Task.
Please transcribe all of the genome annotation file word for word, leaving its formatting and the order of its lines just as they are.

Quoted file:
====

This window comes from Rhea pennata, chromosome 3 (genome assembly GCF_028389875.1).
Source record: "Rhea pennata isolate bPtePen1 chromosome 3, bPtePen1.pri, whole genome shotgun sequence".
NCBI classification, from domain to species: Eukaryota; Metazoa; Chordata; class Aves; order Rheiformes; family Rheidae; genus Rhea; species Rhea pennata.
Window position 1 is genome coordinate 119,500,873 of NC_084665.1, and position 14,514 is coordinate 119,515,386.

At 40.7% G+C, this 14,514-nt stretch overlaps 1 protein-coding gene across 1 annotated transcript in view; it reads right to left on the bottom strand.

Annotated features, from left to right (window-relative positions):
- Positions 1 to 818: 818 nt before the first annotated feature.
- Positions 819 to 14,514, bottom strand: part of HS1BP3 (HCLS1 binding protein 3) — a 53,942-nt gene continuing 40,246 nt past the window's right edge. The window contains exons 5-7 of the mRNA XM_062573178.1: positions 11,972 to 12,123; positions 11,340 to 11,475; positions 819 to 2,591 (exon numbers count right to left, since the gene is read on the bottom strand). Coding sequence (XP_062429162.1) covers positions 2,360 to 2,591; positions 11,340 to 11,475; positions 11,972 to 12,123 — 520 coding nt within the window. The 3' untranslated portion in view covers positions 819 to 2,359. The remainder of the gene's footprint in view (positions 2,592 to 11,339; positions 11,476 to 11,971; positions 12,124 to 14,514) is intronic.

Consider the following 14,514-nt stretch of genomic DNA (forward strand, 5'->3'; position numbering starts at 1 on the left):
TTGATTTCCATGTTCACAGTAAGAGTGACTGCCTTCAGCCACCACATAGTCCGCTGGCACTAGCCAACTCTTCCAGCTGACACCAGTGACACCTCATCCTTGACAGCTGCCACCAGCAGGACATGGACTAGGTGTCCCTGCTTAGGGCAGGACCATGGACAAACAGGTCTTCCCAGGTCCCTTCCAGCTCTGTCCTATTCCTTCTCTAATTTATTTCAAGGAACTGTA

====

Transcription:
This window comes from Rhea pennata, chromosome 3 (genome assembly GCF_028389875.1).
Source record: "Rhea pennata isolate bPtePen1 chromosome 3, bPtePen1.pri, whole genome shotgun sequence".
NCBI classification, from domain to species: Eukaryota; Metazoa; Chordata; class Aves; order Rheiformes; family Rheidae; genus Rhea; species Rhea pennata.
Window position 1 is genome coordinate 119,500,873 of NC_084665.1, and position 14,514 is coordinate 119,515,386.

At 40.7% G+C, this 14,514-nt stretch overlaps 1 protein-coding gene across 1 annotated transcript in view; it reads right to left on the bottom strand.

Annotated features, from left to right (window-relative positions):
- Positions 1 to 818: 818 nt before the first annotated feature.
- Positions 819 to 14,514, bottom strand: part of HS1BP3 (HCLS1 binding protein 3) — a 53,942-nt gene continuing 40,246 nt past the window's right edge. The window contains exons 5-7 of the mRNA XM_062573178.1: positions 11,972 to 12,123; positions 11,340 to 11,475; positions 819 to 2,591 (exon numbers count right to left, since the gene is read on the bottom strand). Coding sequence (XP_062429162.1) covers positions 2,360 to 2,591; positions 11,340 to 11,475; positions 11,972 to 12,123 — 520 coding nt within the window. The 3' untranslated portion in view covers positions 819 to 2,359. The remainder of the gene's footprint in view (positions 2,592 to 11,339; positions 11,476 to 11,971; positions 12,124 to 14,514) is intronic.

Consider the following 14,514-nt stretch of genomic DNA (forward strand, 5'->3'; position numbering starts at 1 on the left):
TTGATTTCCATGTTCACAGTAAGAGTGACTGCCTTCAGCCACCACATAGTCCGCTGGCACTAGCCAACTCTTCCAGCTGACACCAGTGACACCTCATCCTTGACAGCTGCCACCAGCAGGACATGGACTAGGTGTCCCTGCTTAGGGCAGGACCATGGACAAACAGGTCTTCCCAGGTCCCTTCCAGCTCTGTCCTATTCCTTCTCTAATTTATTTCAAGGAACTGTA